Friday, March 30, 2007

Powlison on Lusts of the Flesh: Question 8

I really do hope readers will be able to print out and meditate on these lusts of the flesh posts. There are gems buried here! For example, if we truly grasped lines like this--"motives are describable, even if inexplicable. There is no deeper cause for sin than sin"--both paradigms and lives would be changed.

Powlison answers question 8 of 15:

8. Is it even right to talk about the heart, since the Bible teaches that the heart is unknowable to anyone but God? (1 Sam. 16:7; Jer. 17:9)
No one but God can see, explain, control, or change another person's heart and its choices. There is no underlying reason why a person serves a particular lust rather than God; sin is irrational and insane. And there is no therapeutic technique that can change hearts. But the Bible teaches us that we can describe what rules the heart and speak the truth that convicts and liberates. Effective biblical ministry probes and addresses why people do things, as well as what they do. Jesus' ministry continually exposed and challenged what people lived for, offering himself as the only worthy ruler of the heart.
For example, 1 Samuel 16:7 says that man judges by externals while God judges the heart. Yet a few verses earlier, we are told that Saul visibly disobeyed God for a reason: he feared the people and listened to their voice, instead of fearing God and listening to him (see 1 Sam. 15:24). His motives are describable, even if inexplicable. There is no deeper cause for sin than sin. Jeremiah 17:9 says that the human heart is deceitful and incomprehensible to any but God, but the same passage describes how behavior reveals that people trust in idols, themselves, and others, instead of trusting in God (see Jer. 17:1-8). Scripture is frank to tell us the causes of behavior: interpersonal conflicts, for example, arise because of lusts (see James 4:1-2). If anger and conflict come from a lust, the next and obvious question is, "What do you want that now rules you"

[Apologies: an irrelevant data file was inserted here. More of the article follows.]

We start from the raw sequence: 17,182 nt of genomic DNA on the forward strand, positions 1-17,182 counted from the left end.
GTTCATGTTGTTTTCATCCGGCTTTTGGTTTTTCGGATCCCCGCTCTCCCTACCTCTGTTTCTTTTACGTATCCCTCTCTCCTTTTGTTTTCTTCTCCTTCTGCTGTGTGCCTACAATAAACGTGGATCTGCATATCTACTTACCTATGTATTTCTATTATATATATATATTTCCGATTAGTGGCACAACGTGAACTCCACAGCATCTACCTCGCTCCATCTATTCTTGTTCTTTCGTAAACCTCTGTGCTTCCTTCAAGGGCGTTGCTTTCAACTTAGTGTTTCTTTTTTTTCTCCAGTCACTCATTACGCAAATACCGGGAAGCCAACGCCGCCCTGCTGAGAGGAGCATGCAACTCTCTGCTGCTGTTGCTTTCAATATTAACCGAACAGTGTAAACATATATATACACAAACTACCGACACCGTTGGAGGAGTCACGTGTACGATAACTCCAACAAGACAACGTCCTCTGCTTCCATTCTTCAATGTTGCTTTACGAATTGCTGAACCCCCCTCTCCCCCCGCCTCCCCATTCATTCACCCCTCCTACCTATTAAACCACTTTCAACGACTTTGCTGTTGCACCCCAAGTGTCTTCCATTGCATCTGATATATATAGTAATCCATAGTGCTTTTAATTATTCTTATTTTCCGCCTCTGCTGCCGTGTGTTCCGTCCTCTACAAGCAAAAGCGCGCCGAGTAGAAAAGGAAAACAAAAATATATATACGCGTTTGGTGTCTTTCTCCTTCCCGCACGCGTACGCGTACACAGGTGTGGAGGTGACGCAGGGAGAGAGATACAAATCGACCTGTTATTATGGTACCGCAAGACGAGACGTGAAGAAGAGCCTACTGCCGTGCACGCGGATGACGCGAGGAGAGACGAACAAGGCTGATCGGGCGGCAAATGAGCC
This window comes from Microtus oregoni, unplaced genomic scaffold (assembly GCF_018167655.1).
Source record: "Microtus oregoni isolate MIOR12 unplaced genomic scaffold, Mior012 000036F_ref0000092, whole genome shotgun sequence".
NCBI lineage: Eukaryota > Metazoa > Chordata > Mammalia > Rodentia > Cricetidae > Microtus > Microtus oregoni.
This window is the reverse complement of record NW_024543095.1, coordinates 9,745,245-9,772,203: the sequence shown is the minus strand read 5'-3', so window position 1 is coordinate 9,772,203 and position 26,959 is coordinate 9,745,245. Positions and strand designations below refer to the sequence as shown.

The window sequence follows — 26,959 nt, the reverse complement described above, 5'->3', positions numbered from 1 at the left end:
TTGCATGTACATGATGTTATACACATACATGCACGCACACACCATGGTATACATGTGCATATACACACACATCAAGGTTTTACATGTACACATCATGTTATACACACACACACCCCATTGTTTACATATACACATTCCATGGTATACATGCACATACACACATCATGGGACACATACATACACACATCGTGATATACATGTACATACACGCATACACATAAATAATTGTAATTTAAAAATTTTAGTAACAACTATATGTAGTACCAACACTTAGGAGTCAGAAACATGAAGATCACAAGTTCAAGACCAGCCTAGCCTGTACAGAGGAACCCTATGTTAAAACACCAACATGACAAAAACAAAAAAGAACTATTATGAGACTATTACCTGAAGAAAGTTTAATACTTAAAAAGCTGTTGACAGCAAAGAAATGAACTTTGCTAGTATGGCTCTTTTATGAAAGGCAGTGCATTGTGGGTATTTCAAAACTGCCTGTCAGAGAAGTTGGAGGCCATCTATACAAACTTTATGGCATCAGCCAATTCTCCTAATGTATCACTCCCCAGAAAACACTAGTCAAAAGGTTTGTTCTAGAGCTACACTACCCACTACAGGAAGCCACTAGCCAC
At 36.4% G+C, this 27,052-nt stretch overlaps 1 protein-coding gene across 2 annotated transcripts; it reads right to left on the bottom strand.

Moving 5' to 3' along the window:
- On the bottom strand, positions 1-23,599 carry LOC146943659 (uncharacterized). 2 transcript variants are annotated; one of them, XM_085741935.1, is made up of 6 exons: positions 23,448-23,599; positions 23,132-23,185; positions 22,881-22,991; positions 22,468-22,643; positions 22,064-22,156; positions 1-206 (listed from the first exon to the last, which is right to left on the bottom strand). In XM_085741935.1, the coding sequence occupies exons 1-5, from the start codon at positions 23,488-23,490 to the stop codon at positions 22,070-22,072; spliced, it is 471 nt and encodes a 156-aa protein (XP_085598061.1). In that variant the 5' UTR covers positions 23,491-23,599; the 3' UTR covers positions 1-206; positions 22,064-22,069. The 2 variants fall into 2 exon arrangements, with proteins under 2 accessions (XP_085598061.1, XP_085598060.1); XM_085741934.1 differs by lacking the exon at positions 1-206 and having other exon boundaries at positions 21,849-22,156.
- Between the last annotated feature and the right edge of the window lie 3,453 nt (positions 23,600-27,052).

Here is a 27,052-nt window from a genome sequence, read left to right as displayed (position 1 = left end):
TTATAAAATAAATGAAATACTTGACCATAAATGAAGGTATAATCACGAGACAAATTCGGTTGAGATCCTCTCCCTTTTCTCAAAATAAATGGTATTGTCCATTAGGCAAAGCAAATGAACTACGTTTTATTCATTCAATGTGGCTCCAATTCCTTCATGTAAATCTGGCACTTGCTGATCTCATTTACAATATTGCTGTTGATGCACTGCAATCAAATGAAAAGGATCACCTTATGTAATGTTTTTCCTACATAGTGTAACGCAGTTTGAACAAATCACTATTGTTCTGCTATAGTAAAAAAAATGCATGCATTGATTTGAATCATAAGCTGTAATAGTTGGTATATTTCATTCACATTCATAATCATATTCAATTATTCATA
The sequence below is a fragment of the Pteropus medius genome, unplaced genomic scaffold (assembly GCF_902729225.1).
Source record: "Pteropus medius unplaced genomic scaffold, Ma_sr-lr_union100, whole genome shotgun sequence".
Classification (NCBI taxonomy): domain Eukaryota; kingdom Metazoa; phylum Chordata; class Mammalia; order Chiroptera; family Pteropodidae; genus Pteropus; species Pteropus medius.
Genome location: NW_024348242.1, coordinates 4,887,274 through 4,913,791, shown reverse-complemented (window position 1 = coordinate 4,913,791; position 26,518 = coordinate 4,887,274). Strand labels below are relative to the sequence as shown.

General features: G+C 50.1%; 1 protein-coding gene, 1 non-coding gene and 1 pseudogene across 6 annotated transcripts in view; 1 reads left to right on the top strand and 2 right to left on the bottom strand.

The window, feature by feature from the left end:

To search out motives demands no subtle psychotherapeutic technique. People can tell us what they want. The Israelites grumbled--a capital crime--when they had to subsist on boring food. Why? They craved flavor: fish, cucumbers, melons, leeks, onions, and garlic (see Num. 11:5). Later they grumbled when they got thirsty and no oasis appeared. Why? They craved juicy foods, or foods that demanded irrigation: grain, figs, vines, pomegranates, and water (see Num. 20:5). In each case the craving reflected their apostasy from God and expressed itself in visible, audible sins. When we see the God-substitutes that claim our affections, then we see how good and necessary the grace of Jesus is in subduing hijackers and retaking the controls.